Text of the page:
Is your consultant poisoning you?

poison_sign_lBack in May 1988, in Management Today, I Brandon wrote about the signs of client poisoning; they include:

You rejecting the consultant’s proposed solution;
You losing internal credibility through having brought in a consultant;
A failure to tackle the “real” problem;
Early and mistaken declarations of success;
You ending up feeling vulnerable when you implement the consultant’s recommendations.
To avoid the first problem, ensure that you don’t leave the consultant to work on his or her own during the early stages of the project and especially when the diagnosis work is being carried out. Also, you should be heavily involved in the development of solutions.

To avoid losing credibility, ensure that you involve others in the decision to engage a consultant and avoid making a unilateral decision on your own. Consider speaking to the consultant’s previous clients to check out how he or she likes to work with client staff.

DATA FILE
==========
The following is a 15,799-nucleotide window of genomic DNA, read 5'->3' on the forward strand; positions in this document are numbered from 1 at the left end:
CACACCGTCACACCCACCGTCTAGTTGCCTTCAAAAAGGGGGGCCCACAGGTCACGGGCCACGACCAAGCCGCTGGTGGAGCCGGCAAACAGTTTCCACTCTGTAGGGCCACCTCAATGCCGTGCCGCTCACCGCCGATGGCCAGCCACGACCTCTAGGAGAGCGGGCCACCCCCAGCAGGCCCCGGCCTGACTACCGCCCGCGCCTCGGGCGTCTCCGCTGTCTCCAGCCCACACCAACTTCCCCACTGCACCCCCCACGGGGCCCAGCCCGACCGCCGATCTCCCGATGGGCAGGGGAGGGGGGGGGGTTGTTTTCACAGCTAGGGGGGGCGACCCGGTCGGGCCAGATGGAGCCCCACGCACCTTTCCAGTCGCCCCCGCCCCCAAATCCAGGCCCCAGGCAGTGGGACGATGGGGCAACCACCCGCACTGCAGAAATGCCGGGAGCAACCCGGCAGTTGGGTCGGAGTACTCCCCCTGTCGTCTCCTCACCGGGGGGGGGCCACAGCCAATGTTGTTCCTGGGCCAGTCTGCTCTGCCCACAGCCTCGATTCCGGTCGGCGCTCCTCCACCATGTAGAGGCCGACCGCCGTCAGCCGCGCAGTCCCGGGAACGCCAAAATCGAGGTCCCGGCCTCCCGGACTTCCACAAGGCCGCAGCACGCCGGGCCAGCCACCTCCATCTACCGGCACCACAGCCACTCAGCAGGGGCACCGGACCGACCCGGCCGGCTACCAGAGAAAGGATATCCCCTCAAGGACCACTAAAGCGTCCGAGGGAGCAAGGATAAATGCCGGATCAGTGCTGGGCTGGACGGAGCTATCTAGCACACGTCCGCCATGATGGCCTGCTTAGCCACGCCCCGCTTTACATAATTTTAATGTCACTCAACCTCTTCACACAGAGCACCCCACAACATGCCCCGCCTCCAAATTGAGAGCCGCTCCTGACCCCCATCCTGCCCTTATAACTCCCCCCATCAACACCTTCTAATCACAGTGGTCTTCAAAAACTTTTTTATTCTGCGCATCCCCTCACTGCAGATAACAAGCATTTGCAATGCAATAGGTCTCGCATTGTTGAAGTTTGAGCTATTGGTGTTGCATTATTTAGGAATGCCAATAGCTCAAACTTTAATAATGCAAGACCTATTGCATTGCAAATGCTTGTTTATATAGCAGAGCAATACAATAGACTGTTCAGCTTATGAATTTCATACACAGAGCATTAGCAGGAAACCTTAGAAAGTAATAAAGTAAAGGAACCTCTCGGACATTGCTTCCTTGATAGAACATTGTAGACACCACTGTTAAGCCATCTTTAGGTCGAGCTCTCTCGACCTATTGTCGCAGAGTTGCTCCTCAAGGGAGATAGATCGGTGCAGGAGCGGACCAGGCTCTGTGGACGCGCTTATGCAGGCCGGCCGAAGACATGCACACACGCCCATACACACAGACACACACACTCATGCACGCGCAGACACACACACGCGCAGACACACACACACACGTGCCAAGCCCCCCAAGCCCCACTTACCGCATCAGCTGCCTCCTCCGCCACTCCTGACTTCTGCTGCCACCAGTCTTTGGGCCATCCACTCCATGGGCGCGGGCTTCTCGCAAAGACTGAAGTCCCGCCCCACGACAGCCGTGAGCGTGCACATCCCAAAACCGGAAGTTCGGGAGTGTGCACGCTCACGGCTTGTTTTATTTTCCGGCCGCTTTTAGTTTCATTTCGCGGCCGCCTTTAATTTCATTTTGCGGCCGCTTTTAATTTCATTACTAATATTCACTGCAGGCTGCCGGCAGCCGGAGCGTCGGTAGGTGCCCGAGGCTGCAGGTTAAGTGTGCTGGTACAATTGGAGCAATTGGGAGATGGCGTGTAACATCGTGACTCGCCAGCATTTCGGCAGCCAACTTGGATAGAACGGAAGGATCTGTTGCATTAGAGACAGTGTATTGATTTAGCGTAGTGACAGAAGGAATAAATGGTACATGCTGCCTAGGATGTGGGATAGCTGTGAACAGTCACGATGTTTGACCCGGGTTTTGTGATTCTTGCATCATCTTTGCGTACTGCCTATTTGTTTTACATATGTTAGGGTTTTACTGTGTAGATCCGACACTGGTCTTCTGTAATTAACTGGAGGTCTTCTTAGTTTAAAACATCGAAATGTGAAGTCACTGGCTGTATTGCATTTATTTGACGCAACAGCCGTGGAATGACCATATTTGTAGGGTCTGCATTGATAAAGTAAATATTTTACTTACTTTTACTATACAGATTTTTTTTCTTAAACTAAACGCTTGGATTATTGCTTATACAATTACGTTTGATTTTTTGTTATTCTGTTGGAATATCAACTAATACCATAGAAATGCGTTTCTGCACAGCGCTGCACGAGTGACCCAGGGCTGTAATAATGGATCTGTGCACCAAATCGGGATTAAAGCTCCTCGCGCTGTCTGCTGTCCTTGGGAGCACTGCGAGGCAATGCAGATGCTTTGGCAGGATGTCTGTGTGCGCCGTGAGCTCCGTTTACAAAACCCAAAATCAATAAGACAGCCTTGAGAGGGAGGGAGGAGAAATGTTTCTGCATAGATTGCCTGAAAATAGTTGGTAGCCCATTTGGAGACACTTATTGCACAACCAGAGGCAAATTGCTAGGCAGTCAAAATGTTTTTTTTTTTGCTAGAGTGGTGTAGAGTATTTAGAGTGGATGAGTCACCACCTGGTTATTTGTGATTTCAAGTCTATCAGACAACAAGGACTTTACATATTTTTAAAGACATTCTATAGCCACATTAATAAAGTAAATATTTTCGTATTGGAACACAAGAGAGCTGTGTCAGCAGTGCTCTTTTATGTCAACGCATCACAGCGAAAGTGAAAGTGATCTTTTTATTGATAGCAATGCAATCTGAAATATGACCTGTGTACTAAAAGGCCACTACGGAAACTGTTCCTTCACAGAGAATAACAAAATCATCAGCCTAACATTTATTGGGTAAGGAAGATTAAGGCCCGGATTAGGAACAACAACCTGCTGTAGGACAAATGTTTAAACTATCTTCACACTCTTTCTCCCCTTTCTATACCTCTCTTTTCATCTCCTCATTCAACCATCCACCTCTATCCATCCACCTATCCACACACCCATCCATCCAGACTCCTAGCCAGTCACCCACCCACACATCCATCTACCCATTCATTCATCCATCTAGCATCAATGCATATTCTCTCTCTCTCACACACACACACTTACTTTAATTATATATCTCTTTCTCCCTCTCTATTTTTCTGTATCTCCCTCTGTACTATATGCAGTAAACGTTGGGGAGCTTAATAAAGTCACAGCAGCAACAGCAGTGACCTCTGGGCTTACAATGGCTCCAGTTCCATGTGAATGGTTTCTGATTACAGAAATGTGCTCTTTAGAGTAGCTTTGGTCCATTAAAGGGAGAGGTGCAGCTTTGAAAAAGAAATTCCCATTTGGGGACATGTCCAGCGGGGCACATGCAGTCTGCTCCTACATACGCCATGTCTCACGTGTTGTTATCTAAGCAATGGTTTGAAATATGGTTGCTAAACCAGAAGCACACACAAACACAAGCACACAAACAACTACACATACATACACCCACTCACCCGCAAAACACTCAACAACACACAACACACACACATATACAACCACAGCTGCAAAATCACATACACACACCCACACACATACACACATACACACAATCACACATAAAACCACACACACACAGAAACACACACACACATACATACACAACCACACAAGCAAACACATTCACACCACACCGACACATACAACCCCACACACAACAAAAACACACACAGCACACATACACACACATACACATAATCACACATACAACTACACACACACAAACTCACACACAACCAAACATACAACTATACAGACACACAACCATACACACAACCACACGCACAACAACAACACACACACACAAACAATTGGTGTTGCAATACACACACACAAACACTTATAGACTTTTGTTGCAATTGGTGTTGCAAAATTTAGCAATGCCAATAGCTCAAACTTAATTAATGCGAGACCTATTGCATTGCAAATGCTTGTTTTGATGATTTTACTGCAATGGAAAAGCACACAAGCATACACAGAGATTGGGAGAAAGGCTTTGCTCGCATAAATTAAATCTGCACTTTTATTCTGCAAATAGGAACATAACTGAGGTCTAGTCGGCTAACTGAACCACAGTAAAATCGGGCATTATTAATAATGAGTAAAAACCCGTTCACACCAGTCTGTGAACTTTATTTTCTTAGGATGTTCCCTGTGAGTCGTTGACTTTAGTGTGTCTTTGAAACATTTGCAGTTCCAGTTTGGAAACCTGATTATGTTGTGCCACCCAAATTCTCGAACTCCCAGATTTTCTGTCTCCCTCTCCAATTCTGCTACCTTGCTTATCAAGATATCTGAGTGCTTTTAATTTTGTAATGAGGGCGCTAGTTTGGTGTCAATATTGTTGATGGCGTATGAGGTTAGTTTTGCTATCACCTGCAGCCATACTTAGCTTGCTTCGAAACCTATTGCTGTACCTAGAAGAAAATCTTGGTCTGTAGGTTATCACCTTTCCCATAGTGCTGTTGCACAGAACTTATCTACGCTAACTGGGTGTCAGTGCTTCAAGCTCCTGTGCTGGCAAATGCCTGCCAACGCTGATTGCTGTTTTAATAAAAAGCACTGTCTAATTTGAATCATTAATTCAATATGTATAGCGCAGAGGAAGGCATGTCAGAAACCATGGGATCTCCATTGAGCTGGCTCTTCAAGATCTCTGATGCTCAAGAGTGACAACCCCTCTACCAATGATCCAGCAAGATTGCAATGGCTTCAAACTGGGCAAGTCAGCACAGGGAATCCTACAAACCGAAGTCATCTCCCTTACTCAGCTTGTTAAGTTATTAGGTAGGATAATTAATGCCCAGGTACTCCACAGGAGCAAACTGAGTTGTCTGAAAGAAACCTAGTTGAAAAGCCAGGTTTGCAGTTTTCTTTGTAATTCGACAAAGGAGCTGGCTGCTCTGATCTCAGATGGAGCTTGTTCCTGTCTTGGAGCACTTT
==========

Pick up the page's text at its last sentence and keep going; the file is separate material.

To avoid the “real” problem being ignored avoid forcing your definition of the problem on the consultant. Instead, ask him or her to come up with some new definitions of the issues you are facing. You are, after all, seeking to gain from an independent experienced viewpoint.

Avoid early declarations of success by ensuring that you measure not just immediate results but also those over a longer timescale – say six months.

Vulnerability during the implementation stage arises when your consultant has not planned out this stage of the project with you well in advance. Negotiate with the consultant carefully to ensure that you have everything you need to ensure complete success.

Ultimately, your consultant may end up poisoning you if there is not really good two-way communication between you in the early stages and especially if you sit back and allow him or her to just get on with it. As with many things in life you only really get back what you are personally prepared to invest.

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